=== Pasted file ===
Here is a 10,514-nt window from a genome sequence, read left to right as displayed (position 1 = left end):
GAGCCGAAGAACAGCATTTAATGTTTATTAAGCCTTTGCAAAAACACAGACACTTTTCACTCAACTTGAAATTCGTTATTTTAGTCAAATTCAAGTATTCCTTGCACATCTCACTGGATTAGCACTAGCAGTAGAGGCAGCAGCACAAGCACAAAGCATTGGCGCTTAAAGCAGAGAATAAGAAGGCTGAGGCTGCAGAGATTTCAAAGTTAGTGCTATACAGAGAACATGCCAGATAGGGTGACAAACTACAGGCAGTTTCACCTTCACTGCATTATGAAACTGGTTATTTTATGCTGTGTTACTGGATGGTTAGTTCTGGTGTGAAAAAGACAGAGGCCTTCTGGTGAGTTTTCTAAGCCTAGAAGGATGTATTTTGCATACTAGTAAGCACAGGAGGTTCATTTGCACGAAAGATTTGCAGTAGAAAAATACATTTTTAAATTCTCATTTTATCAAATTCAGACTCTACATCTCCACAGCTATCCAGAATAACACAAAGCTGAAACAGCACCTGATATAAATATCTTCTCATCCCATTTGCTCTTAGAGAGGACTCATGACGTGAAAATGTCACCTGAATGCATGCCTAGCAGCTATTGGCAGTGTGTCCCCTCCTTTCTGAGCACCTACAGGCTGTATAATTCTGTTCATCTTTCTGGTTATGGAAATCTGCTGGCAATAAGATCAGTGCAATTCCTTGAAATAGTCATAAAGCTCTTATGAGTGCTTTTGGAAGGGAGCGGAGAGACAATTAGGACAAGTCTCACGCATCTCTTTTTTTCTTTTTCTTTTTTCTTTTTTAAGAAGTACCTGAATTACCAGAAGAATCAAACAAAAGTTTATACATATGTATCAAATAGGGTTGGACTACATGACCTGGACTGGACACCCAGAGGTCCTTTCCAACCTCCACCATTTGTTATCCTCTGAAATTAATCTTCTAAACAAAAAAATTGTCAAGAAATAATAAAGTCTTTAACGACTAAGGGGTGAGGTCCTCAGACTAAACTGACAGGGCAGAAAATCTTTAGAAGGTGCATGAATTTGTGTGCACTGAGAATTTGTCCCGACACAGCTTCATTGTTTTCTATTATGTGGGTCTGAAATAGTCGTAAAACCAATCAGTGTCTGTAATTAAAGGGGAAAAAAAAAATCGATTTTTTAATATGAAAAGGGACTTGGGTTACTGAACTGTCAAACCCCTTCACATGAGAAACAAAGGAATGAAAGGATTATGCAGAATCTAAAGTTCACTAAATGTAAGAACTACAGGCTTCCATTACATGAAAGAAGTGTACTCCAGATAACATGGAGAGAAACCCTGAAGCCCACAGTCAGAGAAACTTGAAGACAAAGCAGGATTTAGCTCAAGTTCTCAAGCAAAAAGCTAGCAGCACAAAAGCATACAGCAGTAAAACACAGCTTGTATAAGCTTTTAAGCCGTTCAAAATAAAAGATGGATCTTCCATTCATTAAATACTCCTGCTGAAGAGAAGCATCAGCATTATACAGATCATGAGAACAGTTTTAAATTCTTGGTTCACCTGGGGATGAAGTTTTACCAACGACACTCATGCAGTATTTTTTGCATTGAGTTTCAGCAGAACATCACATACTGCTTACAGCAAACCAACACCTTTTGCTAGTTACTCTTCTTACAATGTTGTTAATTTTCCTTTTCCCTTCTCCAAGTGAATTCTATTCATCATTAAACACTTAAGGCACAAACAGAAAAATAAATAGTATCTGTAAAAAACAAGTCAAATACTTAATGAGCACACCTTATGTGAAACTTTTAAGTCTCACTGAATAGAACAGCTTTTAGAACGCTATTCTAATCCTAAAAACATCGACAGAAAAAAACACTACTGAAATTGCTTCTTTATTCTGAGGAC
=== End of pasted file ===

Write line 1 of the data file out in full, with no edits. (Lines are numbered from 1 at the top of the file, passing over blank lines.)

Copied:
Here is a 10,514-nt window from a genome sequence, read left to right as displayed (position 1 = left end):